From what I understand, the reason Three Dog Night’s mono 45s haven’t been anthologized on CD by Real Gone Music (as were their Dunhill brethren Steppenwolf, the Grass Roots and the Mamas & Papas) can be chalked up to licensing issues. MCA’s 1993 ‘The Three Dog Night Story 1965-1975’ set claimed to contain several of them, but close examination proved most of those “mono 45s” to be bogus replication attempts.
“From what I understand, the reason Three Dog Night’s mono 45s haven’t been anthologized on CD by Real Gone Music (as were their Dunhill brethren Steppenwolf, the Grass Roots and the Mamas & Papas) can be chalked up to licensing issues. MCA’s 1993 ‘The Three Dog Night Story 1965-1975’ set claimed to contain several of them, but close examination proved most of those “mono 45s” to be bogus replication attempts.”
I have to be honest…when I purchased that set, I actually thought they were the proper 45 mixes for a good long while. I really hate when record companies lie to me.
It’s been a nonstop thorn in my side that Real Gone can’t get the rights to do a proper 45 set. I thought they did a good job with the Grass Roots and Steppenwolf. I wonder who specifically is the Grinch here?
Next time you’re at Goodwill pick up a copy of “I’m Coming Home” by Johnny Mathis, an entire LP of Creed/Bell tunes that is a stunner.
From a Paul Williams interview:
I had a date one night, a young lady named Patti Dahlstrom, she was a songwriter. We were going to go out and have dinner. And right before I left for the date I had gotten a phone call that I had a gold record. And I walked into her house, and I said, “Well, got a gold record for such-and-such, it just went gold. Kid did it again with another old fashioned love song.” It just came out of me. And I went, wait a minute. I went over to her piano and I sat down, and it’s the quickest I ever had a song come out of me. And it sounds like it. It’s a really simple song, I wrote it in like 20 minutes. And it was a big hit.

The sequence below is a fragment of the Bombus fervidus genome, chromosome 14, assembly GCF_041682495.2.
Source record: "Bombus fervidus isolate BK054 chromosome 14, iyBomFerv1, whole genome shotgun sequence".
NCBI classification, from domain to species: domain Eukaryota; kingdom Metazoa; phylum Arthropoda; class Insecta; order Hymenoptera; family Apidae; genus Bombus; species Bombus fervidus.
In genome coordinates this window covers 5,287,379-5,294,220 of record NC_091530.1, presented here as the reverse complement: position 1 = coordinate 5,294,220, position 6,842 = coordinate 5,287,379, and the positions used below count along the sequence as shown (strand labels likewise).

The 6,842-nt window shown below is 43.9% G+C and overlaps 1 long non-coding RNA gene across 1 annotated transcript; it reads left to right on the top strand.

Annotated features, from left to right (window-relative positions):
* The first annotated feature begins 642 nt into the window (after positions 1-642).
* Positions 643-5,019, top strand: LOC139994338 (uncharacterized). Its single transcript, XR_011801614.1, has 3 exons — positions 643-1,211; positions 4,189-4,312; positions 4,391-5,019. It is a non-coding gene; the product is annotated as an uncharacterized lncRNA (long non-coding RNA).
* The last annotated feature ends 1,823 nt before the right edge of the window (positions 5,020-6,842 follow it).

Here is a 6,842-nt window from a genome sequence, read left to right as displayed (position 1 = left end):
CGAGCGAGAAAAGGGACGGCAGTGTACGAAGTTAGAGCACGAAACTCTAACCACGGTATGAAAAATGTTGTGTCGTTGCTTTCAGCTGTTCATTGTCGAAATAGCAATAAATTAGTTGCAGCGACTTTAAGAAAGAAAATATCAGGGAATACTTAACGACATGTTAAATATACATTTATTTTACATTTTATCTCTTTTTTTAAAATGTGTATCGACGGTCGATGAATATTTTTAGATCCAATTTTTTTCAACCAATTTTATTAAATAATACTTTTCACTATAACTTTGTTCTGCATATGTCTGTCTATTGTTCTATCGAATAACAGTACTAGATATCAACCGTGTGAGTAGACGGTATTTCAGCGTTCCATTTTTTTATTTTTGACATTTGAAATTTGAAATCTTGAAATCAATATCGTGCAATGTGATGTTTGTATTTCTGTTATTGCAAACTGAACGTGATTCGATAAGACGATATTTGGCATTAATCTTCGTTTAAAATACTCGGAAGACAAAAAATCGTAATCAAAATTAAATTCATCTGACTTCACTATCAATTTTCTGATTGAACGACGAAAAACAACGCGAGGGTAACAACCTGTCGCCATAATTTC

Let’s face it, giving deejays the name of Layng Martine to introduce Rub It In is a challenge even if you spell it out phonetically. Still, I admire the man for deciding to stick to his birth name rather than use an alias.
Bell’s ability to produce tight social commentary songs like Back Stabbers along with moving ballads like You Are Everything makes him tops in my book. Great range with great impact.
To be fair, Thom Bell may have arranged the song, but “Back Stabbers” was written by Leon Huff, Gene McFadden and John Whitehead and produced by Gamble & Huff.
Two or three years ago, my now-23-year-old son-in-law, who has some audio recording chops, said it was surprising that I understood and appreciated good audio to the extent that I do, given that I’d grown up when “there was only AM”.
I walked him to the car and played an unmolested unscoped KFRC aircheck from the mid 70s and watched the color drain from his face.
He thought today’s AM was the limit of what could be done with the technology.
I work with some kids (they’re in their 20’s and 30’s) and sometimes the conversation gets around to music and radio. I tell them about the glory days of AM radio, how it played music,
not talk, and how you could hear James Brown and Three Dog Night, etc.
They just stare at me like I’m from another planet.
>>I am a fan of little moments in songs, and the instant where the dreamy, ethereal introduction gives way to the opening line
>>the great AM music stations cared deeply about the quality of their audio
“It’s arguable, of course, that you have not heard “Old Fashioned Love Song” properly until you’ve heard it on a fading nighttime skywave from 100 miles and 50 years away, but insert shrug emoji here.”
Three Dog Night had a sound that seemed tailor-made for AM radio stations. I can imagine, especially, how great the underrated and sadly forgotten gem “Out in the Country” sounded on an AM radio 50+ years ago. Just perfect, I imagine.
Now you’ve done it, Guy K. This is nerdy…but I wonder if there’s a filter available for audio that will turn the current audio output into an AM-sounding stream? Click ON the filter and all of a sudden those great Three Dog Night tunes, and a lot of others, can be fading in and out with some static and maybe lightning crackle thrown in every now and then. People over a certain age might just love it. (There used to be a site that made any song sound like AM, but that wasn’t the same — I think that replicated studio processing output, not what one would hear hundreds of miles away.)
I wonder how many mono 45’s were pressed for “An Old Fashioned Love Song.” Every copy of the 45 I’ve come across is stereo. The stereo 45 version is easily found on CD.
Isn’t there or weren’t there some serious bad feelings between some of the remaining members of Three Dog Night? That might be the heart of the licensing issues preventing a mono greatest hits CD.
Chuck Negron and Danny Hutton (the two remaining original vocalists) definitely don’t see eye to eye any more, but I don’t know if they have any control over this kind of thing or not. I just assumed somebody has a master tape or tapes and they either refuse to work with Real Gone, or are wanting way too much money, which would be moronic but very possible.